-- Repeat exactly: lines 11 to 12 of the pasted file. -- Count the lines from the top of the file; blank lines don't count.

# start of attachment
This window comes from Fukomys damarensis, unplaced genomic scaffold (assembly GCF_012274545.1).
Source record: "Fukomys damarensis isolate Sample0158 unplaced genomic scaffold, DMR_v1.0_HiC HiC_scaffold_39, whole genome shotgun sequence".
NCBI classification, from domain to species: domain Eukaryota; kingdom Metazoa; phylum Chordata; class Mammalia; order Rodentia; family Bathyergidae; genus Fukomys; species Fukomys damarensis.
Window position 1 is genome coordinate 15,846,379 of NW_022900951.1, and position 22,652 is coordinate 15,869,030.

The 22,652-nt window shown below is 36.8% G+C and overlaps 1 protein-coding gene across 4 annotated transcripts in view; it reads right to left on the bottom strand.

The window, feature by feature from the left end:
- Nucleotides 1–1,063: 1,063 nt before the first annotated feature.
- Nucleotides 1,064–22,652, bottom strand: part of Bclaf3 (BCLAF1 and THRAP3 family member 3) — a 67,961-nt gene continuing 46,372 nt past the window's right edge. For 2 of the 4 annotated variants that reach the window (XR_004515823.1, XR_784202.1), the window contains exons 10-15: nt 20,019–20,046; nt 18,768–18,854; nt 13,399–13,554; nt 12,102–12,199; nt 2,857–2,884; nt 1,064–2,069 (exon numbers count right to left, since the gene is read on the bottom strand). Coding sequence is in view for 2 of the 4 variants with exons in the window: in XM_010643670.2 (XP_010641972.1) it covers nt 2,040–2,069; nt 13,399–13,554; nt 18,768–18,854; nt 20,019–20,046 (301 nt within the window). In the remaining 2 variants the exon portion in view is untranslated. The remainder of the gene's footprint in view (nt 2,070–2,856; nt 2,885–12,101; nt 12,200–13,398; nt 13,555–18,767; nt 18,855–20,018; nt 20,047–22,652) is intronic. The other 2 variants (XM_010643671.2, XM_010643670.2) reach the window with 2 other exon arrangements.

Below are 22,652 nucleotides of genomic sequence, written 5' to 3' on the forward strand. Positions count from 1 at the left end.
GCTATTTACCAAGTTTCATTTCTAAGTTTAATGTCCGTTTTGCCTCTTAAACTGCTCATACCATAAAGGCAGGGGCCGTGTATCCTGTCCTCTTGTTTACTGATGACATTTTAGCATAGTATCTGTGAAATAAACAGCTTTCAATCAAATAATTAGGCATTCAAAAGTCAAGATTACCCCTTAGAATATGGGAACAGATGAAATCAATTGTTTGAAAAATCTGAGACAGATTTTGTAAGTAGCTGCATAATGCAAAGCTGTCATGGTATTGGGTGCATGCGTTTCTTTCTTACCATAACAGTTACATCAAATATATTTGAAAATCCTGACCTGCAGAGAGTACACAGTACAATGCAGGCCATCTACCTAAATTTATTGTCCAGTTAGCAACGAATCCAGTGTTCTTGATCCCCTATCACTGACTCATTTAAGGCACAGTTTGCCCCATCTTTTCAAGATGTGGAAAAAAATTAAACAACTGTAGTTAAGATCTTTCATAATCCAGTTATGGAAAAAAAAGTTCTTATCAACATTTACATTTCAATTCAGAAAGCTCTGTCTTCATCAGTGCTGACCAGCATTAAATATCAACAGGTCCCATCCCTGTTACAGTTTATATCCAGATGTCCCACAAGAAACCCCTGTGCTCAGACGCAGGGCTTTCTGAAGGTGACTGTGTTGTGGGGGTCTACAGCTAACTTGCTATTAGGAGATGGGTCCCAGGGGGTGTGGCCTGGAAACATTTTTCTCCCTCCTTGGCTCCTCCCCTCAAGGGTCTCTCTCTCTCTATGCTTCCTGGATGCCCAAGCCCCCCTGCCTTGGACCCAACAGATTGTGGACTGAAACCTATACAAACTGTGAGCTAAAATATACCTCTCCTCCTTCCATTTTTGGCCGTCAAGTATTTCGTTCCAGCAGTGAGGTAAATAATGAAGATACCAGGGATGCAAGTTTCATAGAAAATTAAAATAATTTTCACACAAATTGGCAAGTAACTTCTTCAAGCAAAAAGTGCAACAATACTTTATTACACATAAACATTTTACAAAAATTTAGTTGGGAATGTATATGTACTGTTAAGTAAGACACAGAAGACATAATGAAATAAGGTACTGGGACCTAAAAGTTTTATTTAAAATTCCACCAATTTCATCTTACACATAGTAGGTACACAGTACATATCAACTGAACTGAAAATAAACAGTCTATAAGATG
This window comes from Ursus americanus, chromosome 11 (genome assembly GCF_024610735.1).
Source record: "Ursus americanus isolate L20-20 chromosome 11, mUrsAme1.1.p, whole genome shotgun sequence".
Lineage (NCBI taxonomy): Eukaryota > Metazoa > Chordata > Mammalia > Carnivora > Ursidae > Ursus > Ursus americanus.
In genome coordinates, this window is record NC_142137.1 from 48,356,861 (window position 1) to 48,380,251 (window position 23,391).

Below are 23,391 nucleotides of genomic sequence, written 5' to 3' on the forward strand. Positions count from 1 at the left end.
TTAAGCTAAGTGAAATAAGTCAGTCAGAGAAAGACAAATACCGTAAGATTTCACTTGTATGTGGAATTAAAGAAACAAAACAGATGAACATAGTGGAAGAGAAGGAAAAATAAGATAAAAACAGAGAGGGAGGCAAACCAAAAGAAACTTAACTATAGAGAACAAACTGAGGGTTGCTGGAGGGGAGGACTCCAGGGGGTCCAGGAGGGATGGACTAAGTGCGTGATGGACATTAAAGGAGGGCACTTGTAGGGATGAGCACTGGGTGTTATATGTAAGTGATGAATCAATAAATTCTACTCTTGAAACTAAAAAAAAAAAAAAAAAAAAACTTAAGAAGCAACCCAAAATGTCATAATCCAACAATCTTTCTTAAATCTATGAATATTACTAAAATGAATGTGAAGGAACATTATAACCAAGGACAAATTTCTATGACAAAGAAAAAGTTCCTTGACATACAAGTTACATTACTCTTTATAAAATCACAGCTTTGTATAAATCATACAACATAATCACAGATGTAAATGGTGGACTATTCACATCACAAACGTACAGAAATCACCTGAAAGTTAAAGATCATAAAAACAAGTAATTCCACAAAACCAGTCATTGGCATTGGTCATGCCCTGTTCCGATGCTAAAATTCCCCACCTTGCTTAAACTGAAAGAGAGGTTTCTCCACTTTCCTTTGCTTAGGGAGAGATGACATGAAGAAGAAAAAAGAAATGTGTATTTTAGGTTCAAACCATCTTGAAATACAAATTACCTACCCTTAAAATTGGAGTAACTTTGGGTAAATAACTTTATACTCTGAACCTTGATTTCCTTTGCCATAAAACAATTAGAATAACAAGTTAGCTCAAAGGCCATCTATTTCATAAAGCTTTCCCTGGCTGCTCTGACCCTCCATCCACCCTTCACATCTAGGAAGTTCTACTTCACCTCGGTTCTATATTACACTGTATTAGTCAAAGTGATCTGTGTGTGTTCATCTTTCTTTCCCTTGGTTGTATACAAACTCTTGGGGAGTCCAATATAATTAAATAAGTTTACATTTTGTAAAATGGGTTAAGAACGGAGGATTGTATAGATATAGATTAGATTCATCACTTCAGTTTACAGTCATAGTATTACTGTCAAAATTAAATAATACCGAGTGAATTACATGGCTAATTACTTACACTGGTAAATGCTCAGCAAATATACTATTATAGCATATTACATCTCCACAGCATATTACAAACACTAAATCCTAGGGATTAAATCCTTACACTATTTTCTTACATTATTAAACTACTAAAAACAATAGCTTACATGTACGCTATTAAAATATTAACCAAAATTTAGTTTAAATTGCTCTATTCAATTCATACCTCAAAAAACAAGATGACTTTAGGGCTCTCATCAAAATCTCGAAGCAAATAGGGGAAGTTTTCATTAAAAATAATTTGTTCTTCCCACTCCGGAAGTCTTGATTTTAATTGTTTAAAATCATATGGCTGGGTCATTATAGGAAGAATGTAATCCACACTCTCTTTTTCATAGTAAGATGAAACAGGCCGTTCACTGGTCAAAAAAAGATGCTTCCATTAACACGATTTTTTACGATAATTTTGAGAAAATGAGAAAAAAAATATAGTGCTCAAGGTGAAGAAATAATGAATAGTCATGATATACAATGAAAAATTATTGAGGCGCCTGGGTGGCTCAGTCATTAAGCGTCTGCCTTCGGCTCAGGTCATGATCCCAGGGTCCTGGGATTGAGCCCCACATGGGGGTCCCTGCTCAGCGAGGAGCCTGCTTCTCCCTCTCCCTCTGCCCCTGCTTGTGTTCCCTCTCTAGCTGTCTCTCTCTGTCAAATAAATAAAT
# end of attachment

This window comes from Ursus americanus, chromosome 11 (genome assembly GCF_024610735.1).
Source record: "Ursus americanus isolate L20-20 chromosome 11, mUrsAme1.1.p, whole genome shotgun sequence".